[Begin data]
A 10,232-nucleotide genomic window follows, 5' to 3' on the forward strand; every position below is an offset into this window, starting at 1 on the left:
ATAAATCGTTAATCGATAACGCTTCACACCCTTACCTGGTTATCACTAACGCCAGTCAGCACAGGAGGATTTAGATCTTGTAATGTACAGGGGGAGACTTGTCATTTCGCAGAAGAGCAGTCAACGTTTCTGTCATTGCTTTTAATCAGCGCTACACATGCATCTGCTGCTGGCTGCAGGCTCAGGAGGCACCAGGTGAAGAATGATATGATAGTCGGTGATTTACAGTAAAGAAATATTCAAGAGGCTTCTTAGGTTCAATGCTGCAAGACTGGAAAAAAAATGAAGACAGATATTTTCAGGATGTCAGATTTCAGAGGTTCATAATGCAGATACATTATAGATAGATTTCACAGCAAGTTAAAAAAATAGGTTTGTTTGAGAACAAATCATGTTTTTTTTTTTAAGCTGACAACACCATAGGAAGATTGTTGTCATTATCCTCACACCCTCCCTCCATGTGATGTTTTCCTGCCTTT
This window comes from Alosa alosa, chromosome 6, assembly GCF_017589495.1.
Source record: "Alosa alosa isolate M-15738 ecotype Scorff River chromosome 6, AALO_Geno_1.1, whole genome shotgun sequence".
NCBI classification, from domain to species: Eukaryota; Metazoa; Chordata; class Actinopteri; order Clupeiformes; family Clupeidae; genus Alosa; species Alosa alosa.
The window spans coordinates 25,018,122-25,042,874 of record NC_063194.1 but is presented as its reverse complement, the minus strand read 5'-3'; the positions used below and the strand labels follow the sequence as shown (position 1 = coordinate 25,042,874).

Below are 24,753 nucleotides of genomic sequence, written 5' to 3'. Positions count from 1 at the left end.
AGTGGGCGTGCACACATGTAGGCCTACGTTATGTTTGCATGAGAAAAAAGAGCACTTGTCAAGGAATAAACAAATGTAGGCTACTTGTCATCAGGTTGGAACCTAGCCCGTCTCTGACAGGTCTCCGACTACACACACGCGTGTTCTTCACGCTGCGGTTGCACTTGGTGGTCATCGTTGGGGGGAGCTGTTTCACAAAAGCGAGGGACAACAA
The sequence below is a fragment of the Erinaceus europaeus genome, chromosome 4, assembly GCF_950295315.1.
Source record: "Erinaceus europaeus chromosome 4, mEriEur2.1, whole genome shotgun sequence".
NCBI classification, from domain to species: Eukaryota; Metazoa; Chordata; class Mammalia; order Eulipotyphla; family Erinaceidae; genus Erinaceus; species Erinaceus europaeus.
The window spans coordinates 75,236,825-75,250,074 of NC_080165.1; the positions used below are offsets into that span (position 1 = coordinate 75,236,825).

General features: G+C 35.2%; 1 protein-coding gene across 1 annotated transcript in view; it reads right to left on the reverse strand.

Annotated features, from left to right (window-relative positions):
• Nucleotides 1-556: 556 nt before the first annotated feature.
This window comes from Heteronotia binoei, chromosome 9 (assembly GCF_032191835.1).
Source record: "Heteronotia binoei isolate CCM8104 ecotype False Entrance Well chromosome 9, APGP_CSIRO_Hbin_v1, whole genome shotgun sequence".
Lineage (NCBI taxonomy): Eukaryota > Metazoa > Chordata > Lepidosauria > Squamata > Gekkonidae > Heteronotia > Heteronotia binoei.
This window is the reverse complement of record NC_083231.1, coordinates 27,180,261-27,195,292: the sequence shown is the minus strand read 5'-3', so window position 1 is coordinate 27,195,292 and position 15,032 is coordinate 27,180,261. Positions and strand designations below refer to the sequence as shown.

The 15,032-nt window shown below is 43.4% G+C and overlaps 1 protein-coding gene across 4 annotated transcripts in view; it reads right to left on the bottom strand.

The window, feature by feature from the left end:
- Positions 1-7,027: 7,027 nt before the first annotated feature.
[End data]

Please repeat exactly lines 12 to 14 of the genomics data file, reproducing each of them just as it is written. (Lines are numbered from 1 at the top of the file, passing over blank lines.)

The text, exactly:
The window spans coordinates 75,236,825-75,250,074 of NC_080165.1; the positions used below are offsets into that span (position 1 = coordinate 75,236,825).

General features: G+C 35.2%; 1 protein-coding gene across 1 annotated transcript in view; it reads right to left on the reverse strand.

Annotated features, from left to right (window-relative positions):